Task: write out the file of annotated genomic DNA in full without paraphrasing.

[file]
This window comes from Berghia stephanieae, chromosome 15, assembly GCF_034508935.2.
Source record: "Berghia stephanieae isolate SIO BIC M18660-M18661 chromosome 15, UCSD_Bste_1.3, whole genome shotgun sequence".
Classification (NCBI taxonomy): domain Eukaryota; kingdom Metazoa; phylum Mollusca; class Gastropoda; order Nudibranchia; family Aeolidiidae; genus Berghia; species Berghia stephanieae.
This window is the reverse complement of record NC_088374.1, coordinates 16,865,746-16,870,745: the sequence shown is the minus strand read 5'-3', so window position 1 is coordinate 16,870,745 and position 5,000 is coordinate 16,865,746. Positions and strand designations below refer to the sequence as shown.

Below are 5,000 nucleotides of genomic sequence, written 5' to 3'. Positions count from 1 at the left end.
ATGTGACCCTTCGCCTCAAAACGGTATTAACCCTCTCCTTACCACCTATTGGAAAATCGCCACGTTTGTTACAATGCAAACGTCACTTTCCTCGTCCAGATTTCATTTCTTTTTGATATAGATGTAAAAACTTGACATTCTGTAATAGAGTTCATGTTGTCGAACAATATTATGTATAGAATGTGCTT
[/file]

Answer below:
This window comes from Berghia stephanieae, chromosome 15, assembly GCF_034508935.2.
Source record: "Berghia stephanieae isolate SIO BIC M18660-M18661 chromosome 15, UCSD_Bste_1.3, whole genome shotgun sequence".
Classification (NCBI taxonomy): domain Eukaryota; kingdom Metazoa; phylum Mollusca; class Gastropoda; order Nudibranchia; family Aeolidiidae; genus Berghia; species Berghia stephanieae.
This window is the reverse complement of record NC_088374.1, coordinates 16,865,746-16,870,745: the sequence shown is the minus strand read 5'-3', so window position 1 is coordinate 16,870,745 and position 5,000 is coordinate 16,865,746. Positions and strand designations below refer to the sequence as shown.

Below are 5,000 nucleotides of genomic sequence, written 5' to 3'. Positions count from 1 at the left end.
ATGTGACCCTTCGCCTCAAAACGGTATTAACCCTCTCCTTACCACCTATTGGAAAATCGCCACGTTTGTTACAATGCAAACGTCACTTTCCTCGTCCAGATTTCATTTCTTTTTGATATAGATGTAAAAACTTGACATTCTGTAATAGAGTTCATGTTGTCGAACAATATTATGTATAGAATGTGCTT